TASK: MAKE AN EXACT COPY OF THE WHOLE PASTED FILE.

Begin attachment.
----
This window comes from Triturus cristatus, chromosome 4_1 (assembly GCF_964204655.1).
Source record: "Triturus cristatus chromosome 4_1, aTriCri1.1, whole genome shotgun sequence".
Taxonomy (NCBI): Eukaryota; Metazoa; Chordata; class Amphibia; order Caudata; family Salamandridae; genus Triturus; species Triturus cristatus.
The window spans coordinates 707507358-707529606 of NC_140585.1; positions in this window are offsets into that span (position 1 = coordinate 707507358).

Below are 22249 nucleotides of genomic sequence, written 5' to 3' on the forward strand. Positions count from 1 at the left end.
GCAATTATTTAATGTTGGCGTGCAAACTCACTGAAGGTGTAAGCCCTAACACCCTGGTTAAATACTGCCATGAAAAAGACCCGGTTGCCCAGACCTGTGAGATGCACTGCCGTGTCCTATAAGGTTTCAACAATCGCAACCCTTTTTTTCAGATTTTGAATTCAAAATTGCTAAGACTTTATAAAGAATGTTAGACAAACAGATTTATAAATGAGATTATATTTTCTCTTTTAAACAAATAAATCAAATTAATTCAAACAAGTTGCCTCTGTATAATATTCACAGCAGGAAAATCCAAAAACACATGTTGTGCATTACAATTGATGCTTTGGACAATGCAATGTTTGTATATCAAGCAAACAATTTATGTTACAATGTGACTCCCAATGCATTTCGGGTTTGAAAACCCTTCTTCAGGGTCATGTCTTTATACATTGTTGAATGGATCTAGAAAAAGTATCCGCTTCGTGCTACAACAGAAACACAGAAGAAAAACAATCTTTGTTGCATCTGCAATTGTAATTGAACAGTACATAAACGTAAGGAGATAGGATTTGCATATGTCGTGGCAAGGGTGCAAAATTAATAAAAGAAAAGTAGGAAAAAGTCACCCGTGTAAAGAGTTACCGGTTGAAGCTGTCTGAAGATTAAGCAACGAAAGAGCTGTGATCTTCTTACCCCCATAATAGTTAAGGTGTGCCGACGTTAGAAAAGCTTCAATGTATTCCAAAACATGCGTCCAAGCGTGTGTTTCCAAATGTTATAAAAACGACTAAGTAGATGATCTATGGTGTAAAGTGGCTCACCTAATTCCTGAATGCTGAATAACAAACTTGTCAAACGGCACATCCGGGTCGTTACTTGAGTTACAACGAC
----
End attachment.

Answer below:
This window comes from Triturus cristatus, chromosome 4_1 (assembly GCF_964204655.1).
Source record: "Triturus cristatus chromosome 4_1, aTriCri1.1, whole genome shotgun sequence".
Taxonomy (NCBI): Eukaryota; Metazoa; Chordata; class Amphibia; order Caudata; family Salamandridae; genus Triturus; species Triturus cristatus.
The window spans coordinates 707507358-707529606 of NC_140585.1; positions in this window are offsets into that span (position 1 = coordinate 707507358).

Below are 22249 nucleotides of genomic sequence, written 5' to 3' on the forward strand. Positions count from 1 at the left end.
GCAATTATTTAATGTTGGCGTGCAAACTCACTGAAGGTGTAAGCCCTAACACCCTGGTTAAATACTGCCATGAAAAAGACCCGGTTGCCCAGACCTGTGAGATGCACTGCCGTGTCCTATAAGGTTTCAACAATCGCAACCCTTTTTTTCAGATTTTGAATTCAAAATTGCTAAGACTTTATAAAGAATGTTAGACAAACAGATTTATAAATGAGATTATATTTTCTCTTTTAAACAAATAAATCAAATTAATTCAAACAAGTTGCCTCTGTATAATATTCACAGCAGGAAAATCCAAAAACACATGTTGTGCATTACAATTGATGCTTTGGACAATGCAATGTTTGTATATCAAGCAAACAATTTATGTTACAATGTGACTCCCAATGCATTTCGGGTTTGAAAACCCTTCTTCAGGGTCATGTCTTTATACATTGTTGAATGGATCTAGAAAAAGTATCCGCTTCGTGCTACAACAGAAACACAGAAGAAAAACAATCTTTGTTGCATCTGCAATTGTAATTGAACAGTACATAAACGTAAGGAGATAGGATTTGCATATGTCGTGGCAAGGGTGCAAAATTAATAAAAGAAAAGTAGGAAAAAGTCACCCGTGTAAAGAGTTACCGGTTGAAGCTGTCTGAAGATTAAGCAACGAAAGAGCTGTGATCTTCTTACCCCCATAATAGTTAAGGTGTGCCGACGTTAGAAAAGCTTCAATGTATTCCAAAACATGCGTCCAAGCGTGTGTTTCCAAATGTTATAAAAACGACTAAGTAGATGATCTATGGTGTAAAGTGGCTCACCTAATTCCTGAATGCTGAATAACAAACTTGTCAAACGGCACATCCGGGTCGTTACTTGAGTTACAACGAC